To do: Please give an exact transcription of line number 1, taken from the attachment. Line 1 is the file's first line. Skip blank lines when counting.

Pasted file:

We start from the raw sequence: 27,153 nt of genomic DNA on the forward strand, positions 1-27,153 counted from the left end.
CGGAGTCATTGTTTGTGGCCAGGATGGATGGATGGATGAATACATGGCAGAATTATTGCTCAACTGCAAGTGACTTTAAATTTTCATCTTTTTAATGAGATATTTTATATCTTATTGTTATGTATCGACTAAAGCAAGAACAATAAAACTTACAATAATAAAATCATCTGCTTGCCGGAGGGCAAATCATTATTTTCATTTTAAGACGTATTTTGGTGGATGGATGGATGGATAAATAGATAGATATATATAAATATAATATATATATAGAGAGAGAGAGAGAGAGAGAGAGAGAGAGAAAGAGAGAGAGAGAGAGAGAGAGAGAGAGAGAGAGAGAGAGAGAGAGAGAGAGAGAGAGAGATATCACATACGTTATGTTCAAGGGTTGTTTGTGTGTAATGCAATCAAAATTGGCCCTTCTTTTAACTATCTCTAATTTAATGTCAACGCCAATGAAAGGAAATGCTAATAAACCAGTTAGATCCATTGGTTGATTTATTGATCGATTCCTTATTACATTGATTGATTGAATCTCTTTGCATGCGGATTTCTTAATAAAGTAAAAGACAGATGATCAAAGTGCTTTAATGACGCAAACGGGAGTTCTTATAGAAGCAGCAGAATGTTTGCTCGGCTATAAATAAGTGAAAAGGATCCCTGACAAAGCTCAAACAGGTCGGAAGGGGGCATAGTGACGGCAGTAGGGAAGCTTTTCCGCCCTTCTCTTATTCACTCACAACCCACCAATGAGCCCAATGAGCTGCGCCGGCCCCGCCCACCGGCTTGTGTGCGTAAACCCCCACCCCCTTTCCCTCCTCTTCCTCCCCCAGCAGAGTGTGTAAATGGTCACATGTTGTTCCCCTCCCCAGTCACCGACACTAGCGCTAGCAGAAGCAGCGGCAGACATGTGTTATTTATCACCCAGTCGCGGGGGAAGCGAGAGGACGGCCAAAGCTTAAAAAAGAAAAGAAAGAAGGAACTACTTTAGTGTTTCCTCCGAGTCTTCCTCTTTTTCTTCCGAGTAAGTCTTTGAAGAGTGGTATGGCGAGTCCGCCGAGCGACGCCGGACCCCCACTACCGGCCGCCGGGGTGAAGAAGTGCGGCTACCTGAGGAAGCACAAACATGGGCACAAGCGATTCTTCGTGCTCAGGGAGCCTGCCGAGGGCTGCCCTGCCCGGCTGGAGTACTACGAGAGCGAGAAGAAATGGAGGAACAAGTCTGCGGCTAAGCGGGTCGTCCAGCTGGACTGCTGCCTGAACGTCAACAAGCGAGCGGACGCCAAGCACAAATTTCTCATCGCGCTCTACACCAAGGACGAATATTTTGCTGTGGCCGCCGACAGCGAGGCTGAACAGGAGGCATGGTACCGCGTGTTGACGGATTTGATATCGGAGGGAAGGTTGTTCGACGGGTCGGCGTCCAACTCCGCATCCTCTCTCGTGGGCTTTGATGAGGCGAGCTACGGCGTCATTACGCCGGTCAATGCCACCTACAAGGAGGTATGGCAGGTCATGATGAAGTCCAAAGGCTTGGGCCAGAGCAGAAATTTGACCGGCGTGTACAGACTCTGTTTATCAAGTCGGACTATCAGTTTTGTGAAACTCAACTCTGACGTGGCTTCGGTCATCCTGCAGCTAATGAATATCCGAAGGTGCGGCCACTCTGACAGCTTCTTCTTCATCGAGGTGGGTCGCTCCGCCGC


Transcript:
We start from the raw sequence: 27,153 nt of genomic DNA on the forward strand, positions 1-27,153 counted from the left end.